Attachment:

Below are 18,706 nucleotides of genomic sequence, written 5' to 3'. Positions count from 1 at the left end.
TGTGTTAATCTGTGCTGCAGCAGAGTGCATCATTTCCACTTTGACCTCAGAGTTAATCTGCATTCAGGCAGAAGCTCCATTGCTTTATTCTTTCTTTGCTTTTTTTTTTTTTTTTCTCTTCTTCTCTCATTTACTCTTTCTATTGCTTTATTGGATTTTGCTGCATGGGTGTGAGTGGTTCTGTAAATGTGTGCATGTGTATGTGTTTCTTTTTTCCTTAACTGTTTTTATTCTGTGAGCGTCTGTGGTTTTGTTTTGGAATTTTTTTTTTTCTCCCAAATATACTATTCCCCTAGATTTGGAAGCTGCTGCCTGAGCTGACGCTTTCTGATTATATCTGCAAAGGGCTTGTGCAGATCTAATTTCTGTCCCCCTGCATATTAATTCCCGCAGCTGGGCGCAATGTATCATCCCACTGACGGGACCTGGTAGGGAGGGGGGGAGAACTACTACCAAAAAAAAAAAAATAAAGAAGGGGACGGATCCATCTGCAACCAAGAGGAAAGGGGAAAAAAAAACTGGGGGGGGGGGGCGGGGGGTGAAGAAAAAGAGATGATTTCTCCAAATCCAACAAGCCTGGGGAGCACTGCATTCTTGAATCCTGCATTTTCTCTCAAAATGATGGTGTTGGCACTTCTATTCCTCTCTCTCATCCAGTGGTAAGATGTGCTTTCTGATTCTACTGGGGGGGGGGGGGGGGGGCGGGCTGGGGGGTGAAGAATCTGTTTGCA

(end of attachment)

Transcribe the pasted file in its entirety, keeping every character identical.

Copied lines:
Below are 18,706 nucleotides of genomic sequence, written 5' to 3'. Positions count from 1 at the left end.
TGTGTTAATCTGTGCTGCAGCAGAGTGCATCATTTCCACTTTGACCTCAGAGTTAATCTGCATTCAGGCAGAAGCTCCATTGCTTTATTCTTTCTTTGCTTTTTTTTTTTTTTTTCTCTTCTTCTCTCATTTACTCTTTCTATTGCTTTATTGGATTTTGCTGCATGGGTGTGAGTGGTTCTGTAAATGTGTGCATGTGTATGTGTTTCTTTTTTCCTTAACTGTTTTTATTCTGTGAGCGTCTGTGGTTTTGTTTTGGAATTTTTTTTTTTCTCCCAAATATACTATTCCCCTAGATTTGGAAGCTGCTGCCTGAGCTGACGCTTTCTGATTATATCTGCAAAGGGCTTGTGCAGATCTAATTTCTGTCCCCCTGCATATTAATTCCCGCAGCTGGGCGCAATGTATCATCCCACTGACGGGACCTGGTAGGGAGGGGGGGAGAACTACTACCAAAAAAAAAAAAATAAAGAAGGGGACGGATCCATCTGCAACCAAGAGGAAAGGGGAAAAAAAAACTGGGGGGGGGGGGCGGGGGGTGAAGAAAAAGAGATGATTTCTCCAAATCCAACAAGCCTGGGGAGCACTGCATTCTTGAATCCTGCATTTTCTCTCAAAATGATGGTGTTGGCACTTCTATTCCTCTCTCTCATCCAGTGGTAAGATGTGCTTTCTGATTCTACTGGGGGGGGGGGGGGGGGGCGGGCTGGGGGGTGAAGAATCTGTTTGCA